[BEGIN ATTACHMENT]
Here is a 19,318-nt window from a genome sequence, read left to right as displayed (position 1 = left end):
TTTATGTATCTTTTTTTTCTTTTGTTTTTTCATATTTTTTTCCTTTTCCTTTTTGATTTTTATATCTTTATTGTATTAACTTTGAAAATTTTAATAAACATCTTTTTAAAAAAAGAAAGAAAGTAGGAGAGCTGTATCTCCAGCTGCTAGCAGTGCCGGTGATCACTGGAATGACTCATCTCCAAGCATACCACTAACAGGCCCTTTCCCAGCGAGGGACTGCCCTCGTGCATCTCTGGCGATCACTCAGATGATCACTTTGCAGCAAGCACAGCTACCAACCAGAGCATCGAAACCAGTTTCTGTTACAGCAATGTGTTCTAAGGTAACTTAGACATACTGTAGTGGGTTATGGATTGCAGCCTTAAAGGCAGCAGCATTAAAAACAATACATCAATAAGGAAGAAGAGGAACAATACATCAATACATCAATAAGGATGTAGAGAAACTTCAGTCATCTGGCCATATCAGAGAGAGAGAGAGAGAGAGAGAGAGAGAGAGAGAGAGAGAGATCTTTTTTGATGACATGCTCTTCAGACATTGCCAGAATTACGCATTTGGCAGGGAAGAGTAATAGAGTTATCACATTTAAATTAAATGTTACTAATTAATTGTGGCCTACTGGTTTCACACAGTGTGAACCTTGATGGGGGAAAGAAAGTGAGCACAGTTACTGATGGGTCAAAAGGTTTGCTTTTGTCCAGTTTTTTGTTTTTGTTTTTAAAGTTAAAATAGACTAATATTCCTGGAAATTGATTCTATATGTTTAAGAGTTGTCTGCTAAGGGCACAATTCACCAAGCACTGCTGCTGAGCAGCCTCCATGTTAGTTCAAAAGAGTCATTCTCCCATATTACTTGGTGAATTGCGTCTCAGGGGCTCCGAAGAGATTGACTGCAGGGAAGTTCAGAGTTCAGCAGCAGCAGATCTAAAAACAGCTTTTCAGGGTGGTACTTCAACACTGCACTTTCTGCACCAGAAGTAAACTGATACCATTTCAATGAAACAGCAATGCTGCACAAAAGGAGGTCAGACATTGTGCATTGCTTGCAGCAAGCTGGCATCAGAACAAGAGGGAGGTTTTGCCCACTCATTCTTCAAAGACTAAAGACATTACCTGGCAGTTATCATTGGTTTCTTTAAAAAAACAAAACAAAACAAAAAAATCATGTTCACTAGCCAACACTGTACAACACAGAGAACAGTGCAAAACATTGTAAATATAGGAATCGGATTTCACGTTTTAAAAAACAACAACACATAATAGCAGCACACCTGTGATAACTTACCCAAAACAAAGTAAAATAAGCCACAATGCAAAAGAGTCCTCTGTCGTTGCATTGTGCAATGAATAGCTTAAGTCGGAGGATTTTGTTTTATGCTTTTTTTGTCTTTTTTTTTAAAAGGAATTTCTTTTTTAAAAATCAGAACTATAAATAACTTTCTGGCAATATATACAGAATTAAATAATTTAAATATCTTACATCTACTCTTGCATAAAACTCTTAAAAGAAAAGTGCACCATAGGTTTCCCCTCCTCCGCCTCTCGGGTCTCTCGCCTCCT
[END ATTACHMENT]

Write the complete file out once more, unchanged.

Here is a 19,318-nt window from a genome sequence, read left to right as displayed (position 1 = left end):
TTTATGTATCTTTTTTTTCTTTTGTTTTTTCATATTTTTTTCCTTTTCCTTTTTGATTTTTATATCTTTATTGTATTAACTTTGAAAATTTTAATAAACATCTTTTTAAAAAAAGAAAGAAAGTAGGAGAGCTGTATCTCCAGCTGCTAGCAGTGCCGGTGATCACTGGAATGACTCATCTCCAAGCATACCACTAACAGGCCCTTTCCCAGCGAGGGACTGCCCTCGTGCATCTCTGGCGATCACTCAGATGATCACTTTGCAGCAAGCACAGCTACCAACCAGAGCATCGAAACCAGTTTCTGTTACAGCAATGTGTTCTAAGGTAACTTAGACATACTGTAGTGGGTTATGGATTGCAGCCTTAAAGGCAGCAGCATTAAAAACAATACATCAATAAGGAAGAAGAGGAACAATACATCAATACATCAATAAGGATGTAGAGAAACTTCAGTCATCTGGCCATATCAGAGAGAGAGAGAGAGAGAGAGAGAGAGAGAGAGAGAGAGAGATCTTTTTTGATGACATGCTCTTCAGACATTGCCAGAATTACGCATTTGGCAGGGAAGAGTAATAGAGTTATCACATTTAAATTAAATGTTACTAATTAATTGTGGCCTACTGGTTTCACACAGTGTGAACCTTGATGGGGGAAAGAAAGTGAGCACAGTTACTGATGGGTCAAAAGGTTTGCTTTTGTCCAGTTTTTTGTTTTTGTTTTTAAAGTTAAAATAGACTAATATTCCTGGAAATTGATTCTATATGTTTAAGAGTTGTCTGCTAAGGGCACAATTCACCAAGCACTGCTGCTGAGCAGCCTCCATGTTAGTTCAAAAGAGTCATTCTCCCATATTACTTGGTGAATTGCGTCTCAGGGGCTCCGAAGAGATTGACTGCAGGGAAGTTCAGAGTTCAGCAGCAGCAGATCTAAAAACAGCTTTTCAGGGTGGTACTTCAACACTGCACTTTCTGCACCAGAAGTAAACTGATACCATTTCAATGAAACAGCAATGCTGCACAAAAGGAGGTCAGACATTGTGCATTGCTTGCAGCAAGCTGGCATCAGAACAAGAGGGAGGTTTTGCCCACTCATTCTTCAAAGACTAAAGACATTACCTGGCAGTTATCATTGGTTTCTTTAAAAAAACAAAACAAAACAAAAAAATCATGTTCACTAGCCAACACTGTACAACACAGAGAACAGTGCAAAACATTGTAAATATAGGAATCGGATTTCACGTTTTAAAAAACAACAACACATAATAGCAGCACACCTGTGATAACTTACCCAAAACAAAGTAAAATAAGCCACAATGCAAAAGAGTCCTCTGTCGTTGCATTGTGCAATGAATAGCTTAAGTCGGAGGATTTTGTTTTATGCTTTTTTTGTCTTTTTTTTTAAAAGGAATTTCTTTTTTAAAAATCAGAACTATAAATAACTTTCTGGCAATATATACAGAATTAAATAATTTAAATATCTTACATCTACTCTTGCATAAAACTCTTAAAAGAAAAGTGCACCATAGGTTTCCCCTCCTCCGCCTCTCGGGTCTCTCGCCTCCT